- Explain Media Richness in your own words.
In education, Media Richness refers to how effective the telecommunications medium an instructor uses is in relaying the necessary messages.
- What are the four criteria used to judge Media Richness?
In this week’s study notes/podcast, Dr. Newberry listed four criteria to judge Media Richness:
- Availability of instant feedback
- The capacity of the medium to transmit cues such as facial expression, body language and tone of voice
- Ability of the medium to permit the communicator to use natural language
- The personal focus of the medium.
- Choose 4 or 5 technologies you might use in an online class and rate them on the four criteria. Using these ratings suggest some eLearning activity that might or might not be appropriate for each technology you rate. Explain your reasons.
Email- If I were to use the four criteria that Dr. Newberry listed, e-mail covers three out of four categories. An instructor could send a message relaying information about learning material or grades and the student would get that message instantly. It is personalized and provides an open source for instant feedback and the use of natural language. What is missing is the capacity to transmit facial expression, body language and tone of voice.
Video Podcast- A video podcast would be an excellent medium to provide a lesson to online learners. It would capture the instructor’s body language, tone, and facial expressions. The instructor could use natural language, and there is a sense of personal focus through a recorded video message. I am not quite sure how instant feedback would be possible. Video podcasts would best be used in situations where feedback isn’t a necessary component. For instance, I would use a video podcast to teach a lesson and model examples if I were teaching an online math course.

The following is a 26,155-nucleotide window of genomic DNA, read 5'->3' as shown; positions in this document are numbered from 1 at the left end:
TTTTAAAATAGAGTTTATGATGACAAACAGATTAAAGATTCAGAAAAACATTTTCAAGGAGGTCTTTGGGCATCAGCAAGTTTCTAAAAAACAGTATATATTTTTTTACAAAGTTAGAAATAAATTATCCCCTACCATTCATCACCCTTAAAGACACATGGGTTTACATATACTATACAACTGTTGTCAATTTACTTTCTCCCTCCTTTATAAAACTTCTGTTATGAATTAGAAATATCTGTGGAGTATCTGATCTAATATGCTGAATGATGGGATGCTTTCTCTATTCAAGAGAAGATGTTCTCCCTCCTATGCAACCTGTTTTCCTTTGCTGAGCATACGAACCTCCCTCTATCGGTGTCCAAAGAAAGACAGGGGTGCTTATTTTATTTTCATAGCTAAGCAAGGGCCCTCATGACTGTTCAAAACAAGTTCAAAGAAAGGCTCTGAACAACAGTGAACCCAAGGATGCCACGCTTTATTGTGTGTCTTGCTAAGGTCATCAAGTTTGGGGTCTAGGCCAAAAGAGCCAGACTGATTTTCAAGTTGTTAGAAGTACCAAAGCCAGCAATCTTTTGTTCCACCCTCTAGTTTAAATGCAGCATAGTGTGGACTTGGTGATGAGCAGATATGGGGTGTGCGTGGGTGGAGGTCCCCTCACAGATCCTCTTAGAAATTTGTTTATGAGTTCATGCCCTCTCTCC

Audio Podcast- I would use an audio podcast in the same manner that one would use video podcast. The downside would be that the instructor’s natural language would be lacking because when recording, the voice tends to sound monotone or robotic because the instructor is reading from a script. Another piece that would be lacking would be instant feedback. The use of an audio podcast would be similar to the video podcast, in situations that do not require much feedback or two-way communication. I would use an audio podcast to deliver instructions on a project or notes about content area. One aspect of this course that I appreciate is that Dr. Newberry includes the written script with the podcast he shares with us. This provides multiple methods of accessing information for our course, thus reaching multiple types of learners.
Video Chat (SKYPE)- This media is extremely rich, scoring a four out of four using the categories to measure media richness. Since the video chat is occurring in real time, facial expression and tone of voice are transmitted. A video chat allows both the instructor and student to participate in two-way communication effectively using a natural tone.
- Explain Social Presence in your own words.
Social Presence is how active a student is within the Community of Inquiry. It is subjective to the learner and the instructor based on previous experiences and class expectations.